EE Savings Bonds

EE savings bonds are a way for investors to take advantage of both security and short term investing. Normally, long term investments are associated with higher amounts of security. EE savings bonds incorporate the security made available with long term investments and package it in a short term contract. The United States government guarantees EE savings bonds and pays out a certain amount of interest. Interest is earned during the life of the bond. The amount of interest that is paid heavily reflects the interest rates of the markets. After six months, the investor can cash in their EE savings bonds.

Another interesting fact about EE savings bonds is they are exempt from both local and state taxes. Investors, who use EE savings bonds for expenses like college, will avoid paying federal taxes on these types of bonds. A big advantage associated with these types of bonds is that they do not change in value. Traditional bonds may fluctuate in value during the life of the bond contract. This creates a certain amount of risk but also a certain amount of opportunities. With EE savings bonds, the value of the invested principal amount will not change. Investors will see a return through interest and receive their principal back in full at the end of the bond contract.

Investors with a fixed income portfolio are highly encouraged to diversify their portfolio with series EE savings bonds. These types of bonds can be purchased in two different ways. They can be either electronic EE savings bonds or paper series as well. With electronic EE savings bonds, the investor can purchase them at face value. For example, if the investor purchases a $100 electronic EE savings bond, they will be redeemed the full $100 at the end of the bond.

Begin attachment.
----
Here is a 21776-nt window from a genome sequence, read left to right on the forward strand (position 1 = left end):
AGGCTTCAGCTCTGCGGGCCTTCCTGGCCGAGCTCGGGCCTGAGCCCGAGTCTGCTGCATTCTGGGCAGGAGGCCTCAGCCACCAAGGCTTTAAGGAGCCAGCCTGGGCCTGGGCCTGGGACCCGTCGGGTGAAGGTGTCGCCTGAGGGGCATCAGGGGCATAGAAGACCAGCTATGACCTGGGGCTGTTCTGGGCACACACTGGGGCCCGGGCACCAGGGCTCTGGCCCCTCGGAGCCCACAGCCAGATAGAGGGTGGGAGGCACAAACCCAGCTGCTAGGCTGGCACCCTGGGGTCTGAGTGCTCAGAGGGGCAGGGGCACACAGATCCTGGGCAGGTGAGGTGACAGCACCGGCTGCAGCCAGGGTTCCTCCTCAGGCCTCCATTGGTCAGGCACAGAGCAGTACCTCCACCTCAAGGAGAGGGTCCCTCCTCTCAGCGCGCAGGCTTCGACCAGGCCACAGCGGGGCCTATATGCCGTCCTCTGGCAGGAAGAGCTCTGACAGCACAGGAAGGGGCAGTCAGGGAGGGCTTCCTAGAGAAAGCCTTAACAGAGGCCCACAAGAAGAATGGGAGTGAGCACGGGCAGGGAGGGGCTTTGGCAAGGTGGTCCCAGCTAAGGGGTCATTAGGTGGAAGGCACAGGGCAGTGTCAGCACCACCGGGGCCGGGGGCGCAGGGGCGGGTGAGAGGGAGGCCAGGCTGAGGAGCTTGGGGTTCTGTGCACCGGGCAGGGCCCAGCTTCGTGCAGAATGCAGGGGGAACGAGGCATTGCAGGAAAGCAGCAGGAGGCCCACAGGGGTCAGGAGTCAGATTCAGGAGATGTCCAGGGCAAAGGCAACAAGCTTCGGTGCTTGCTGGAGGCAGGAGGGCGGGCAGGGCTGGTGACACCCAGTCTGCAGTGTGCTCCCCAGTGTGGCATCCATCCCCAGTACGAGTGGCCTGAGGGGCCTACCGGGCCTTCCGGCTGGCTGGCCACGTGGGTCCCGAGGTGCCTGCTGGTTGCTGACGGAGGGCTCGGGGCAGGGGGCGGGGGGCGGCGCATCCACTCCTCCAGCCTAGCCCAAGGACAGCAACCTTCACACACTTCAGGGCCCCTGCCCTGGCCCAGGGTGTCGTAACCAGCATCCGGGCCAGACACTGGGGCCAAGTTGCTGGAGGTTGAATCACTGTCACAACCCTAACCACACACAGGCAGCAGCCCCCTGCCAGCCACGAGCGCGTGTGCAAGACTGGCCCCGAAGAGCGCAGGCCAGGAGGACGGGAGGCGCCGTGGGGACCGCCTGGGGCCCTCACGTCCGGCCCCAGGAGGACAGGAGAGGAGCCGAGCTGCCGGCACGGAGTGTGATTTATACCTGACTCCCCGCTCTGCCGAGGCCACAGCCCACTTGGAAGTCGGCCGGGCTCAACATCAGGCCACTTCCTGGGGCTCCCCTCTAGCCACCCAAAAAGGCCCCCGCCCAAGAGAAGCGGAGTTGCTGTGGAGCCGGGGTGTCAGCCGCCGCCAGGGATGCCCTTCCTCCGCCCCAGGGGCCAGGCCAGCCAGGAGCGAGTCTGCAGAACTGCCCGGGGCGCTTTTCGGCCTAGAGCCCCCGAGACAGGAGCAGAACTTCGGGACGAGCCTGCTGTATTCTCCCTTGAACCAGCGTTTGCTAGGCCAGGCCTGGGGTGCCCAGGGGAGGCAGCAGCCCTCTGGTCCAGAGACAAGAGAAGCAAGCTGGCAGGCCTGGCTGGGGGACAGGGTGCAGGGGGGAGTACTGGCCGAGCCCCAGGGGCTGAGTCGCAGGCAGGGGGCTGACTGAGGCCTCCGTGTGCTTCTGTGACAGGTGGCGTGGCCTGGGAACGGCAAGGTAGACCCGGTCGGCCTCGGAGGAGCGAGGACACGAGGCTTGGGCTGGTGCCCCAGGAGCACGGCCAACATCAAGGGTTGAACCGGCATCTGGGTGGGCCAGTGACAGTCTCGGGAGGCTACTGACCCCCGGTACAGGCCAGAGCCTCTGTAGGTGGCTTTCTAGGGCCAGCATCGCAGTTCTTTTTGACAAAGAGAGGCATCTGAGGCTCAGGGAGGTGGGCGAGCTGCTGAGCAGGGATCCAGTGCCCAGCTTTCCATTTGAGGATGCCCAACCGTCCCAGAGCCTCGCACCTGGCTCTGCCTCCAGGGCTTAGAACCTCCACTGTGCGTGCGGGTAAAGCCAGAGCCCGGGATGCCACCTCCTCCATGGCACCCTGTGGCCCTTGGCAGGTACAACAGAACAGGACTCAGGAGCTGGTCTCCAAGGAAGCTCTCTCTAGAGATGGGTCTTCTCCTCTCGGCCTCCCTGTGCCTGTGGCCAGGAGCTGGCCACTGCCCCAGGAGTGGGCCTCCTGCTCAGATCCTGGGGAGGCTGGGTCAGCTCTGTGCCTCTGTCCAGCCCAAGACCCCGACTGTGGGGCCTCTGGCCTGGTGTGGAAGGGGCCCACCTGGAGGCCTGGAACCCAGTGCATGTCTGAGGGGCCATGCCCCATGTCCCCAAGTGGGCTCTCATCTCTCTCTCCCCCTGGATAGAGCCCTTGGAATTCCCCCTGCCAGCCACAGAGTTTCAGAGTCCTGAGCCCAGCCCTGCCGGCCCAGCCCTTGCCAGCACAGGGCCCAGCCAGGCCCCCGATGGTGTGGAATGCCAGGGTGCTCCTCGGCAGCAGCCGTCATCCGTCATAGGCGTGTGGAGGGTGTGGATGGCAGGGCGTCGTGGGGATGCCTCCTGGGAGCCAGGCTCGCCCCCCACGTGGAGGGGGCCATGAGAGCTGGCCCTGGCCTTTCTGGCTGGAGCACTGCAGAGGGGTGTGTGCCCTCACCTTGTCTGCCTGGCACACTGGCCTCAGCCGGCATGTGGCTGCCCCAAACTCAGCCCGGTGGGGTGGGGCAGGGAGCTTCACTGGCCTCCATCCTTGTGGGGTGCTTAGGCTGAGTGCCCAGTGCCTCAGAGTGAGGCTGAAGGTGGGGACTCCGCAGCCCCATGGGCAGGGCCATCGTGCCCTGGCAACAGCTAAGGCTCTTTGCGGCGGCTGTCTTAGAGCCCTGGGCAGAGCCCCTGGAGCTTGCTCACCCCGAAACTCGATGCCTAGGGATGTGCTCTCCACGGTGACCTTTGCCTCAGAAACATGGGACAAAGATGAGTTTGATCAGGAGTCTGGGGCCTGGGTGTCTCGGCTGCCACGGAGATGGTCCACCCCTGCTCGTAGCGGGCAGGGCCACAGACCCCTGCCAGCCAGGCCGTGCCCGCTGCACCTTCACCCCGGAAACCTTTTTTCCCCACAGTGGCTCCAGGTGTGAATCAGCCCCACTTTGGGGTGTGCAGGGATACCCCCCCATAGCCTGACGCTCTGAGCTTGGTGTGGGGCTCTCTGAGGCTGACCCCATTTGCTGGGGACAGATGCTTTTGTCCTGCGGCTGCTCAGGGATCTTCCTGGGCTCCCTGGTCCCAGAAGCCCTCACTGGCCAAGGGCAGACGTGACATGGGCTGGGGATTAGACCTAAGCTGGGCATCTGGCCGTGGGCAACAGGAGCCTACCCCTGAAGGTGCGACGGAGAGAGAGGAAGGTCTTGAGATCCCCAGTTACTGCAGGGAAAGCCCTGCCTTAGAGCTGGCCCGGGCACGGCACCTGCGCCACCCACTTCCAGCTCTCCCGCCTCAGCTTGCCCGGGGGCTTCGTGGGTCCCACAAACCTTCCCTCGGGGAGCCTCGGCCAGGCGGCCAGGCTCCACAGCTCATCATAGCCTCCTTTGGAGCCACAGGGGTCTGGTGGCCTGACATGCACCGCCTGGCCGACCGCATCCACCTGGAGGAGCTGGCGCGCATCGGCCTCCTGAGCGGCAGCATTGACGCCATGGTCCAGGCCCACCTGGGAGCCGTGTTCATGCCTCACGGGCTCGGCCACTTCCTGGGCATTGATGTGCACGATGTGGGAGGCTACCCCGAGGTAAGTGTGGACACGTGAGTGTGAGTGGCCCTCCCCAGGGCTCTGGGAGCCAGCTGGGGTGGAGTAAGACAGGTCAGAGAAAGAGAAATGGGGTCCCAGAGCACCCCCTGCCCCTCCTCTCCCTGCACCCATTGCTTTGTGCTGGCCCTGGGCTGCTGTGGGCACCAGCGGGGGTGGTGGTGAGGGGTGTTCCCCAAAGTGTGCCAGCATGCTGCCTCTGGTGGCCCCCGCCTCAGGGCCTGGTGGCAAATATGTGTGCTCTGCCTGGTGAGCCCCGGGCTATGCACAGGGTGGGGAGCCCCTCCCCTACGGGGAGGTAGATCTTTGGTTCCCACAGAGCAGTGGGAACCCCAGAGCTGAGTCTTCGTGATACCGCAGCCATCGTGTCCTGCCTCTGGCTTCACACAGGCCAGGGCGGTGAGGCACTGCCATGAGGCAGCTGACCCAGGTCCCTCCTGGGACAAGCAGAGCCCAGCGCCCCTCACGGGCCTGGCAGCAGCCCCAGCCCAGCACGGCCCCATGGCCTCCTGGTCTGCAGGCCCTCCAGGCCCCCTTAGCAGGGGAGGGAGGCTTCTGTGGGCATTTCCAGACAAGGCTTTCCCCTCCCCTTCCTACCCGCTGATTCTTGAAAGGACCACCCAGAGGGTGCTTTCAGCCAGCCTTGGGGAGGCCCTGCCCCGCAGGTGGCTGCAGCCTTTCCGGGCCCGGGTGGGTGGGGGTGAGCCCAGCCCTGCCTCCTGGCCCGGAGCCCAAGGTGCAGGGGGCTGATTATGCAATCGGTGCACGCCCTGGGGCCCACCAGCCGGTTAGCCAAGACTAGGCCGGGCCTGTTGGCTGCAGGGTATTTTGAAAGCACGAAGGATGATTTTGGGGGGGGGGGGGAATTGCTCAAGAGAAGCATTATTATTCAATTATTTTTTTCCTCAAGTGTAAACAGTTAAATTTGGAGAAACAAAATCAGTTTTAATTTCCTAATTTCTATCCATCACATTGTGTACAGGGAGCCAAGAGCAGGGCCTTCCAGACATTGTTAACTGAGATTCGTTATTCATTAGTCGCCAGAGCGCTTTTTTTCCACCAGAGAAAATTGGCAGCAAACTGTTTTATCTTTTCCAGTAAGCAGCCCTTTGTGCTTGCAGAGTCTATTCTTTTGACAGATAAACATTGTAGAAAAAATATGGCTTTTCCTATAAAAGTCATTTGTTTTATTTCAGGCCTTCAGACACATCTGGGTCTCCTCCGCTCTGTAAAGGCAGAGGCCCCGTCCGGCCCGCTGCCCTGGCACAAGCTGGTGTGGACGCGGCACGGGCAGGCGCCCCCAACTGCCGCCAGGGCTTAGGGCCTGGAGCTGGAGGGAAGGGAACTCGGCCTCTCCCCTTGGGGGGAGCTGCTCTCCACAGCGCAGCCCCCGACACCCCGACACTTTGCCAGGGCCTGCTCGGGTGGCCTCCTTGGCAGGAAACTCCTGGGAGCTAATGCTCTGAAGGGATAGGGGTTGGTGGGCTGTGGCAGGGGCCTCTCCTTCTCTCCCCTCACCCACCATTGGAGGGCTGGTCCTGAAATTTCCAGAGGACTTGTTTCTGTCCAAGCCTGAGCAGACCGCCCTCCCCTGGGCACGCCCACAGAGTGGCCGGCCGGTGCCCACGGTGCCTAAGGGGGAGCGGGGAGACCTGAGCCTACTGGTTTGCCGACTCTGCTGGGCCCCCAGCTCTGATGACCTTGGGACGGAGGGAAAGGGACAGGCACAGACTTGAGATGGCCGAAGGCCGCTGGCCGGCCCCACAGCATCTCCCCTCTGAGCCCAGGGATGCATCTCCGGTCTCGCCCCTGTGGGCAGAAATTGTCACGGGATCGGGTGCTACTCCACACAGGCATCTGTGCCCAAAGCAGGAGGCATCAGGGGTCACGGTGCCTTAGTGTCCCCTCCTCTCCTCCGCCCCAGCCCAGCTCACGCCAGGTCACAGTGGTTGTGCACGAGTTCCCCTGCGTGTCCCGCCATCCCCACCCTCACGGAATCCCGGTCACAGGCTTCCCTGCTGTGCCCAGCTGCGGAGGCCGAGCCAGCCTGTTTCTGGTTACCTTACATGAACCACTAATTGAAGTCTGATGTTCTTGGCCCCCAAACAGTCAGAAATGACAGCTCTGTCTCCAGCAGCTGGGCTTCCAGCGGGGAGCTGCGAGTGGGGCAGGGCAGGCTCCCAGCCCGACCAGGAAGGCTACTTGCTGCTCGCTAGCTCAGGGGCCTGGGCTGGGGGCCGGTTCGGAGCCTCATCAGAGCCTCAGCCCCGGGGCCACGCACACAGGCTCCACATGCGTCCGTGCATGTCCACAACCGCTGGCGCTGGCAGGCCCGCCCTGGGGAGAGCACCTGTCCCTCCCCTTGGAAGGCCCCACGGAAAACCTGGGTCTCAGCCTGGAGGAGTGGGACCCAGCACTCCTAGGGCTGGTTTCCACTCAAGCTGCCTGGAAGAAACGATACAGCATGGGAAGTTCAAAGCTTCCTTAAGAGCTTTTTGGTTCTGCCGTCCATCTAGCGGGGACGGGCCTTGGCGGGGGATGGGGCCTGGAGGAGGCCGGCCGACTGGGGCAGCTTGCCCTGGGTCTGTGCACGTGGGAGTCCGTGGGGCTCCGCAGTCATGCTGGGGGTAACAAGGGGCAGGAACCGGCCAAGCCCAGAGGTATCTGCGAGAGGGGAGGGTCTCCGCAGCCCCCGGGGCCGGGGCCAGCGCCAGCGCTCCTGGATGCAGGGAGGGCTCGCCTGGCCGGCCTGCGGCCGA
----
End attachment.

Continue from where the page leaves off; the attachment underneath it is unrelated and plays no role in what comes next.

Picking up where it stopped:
Paper EE savings bonds work a little different. When the investor purchases an EE savings bond for $2,000, they only have to pay $1,000 in cash. Basically, paper EE savings bonds are sold at half price. Every year the investor is limited to purchasing only $5,000 in paper EE savings bonds, which equates to a face value of $10,000. Smaller investors who are interested in EE savings bonds have more flexibility when purchasing electronic EE savings bonds. When the investor chooses the electronic route over the paper route, they are allowed to invest as little as $25. Another advantage with electronic EE savings bonds is the ability to invest to an exact penny, whereas paper EE savings bonds are denominated in whole dollar values.

Where do investors purchase these types of bonds? There are four main ways that investors can purchase series EE savings bonds. The first is directly from the Treasury Department online. Bonds are distributed directly to the buyers account in an electronic format. Purchasing the bonds directly online does not allow the buyer to purchase bonds in a paper format. Local financial institutions and banks also make EE savings bonds available to their customers. They provide EE savings bonds in paper format. These types of bonds can also be purchased from many financial websites. Some offer EE savings bonds in both electronic and paper format.

And finally, EE savings bonds can be purchased through an employer. They can be purchased from the employer through a payroll deduction system. Employees who take advantage of this strategy will quickly forget the amount that they are paying themselves. Over the long run, they will see a significant amount of money that they have invested. There are many options for people to purchase EE savings bonds, and they are not only for professional investors. Anyone can purchase an EE savings bond right away.

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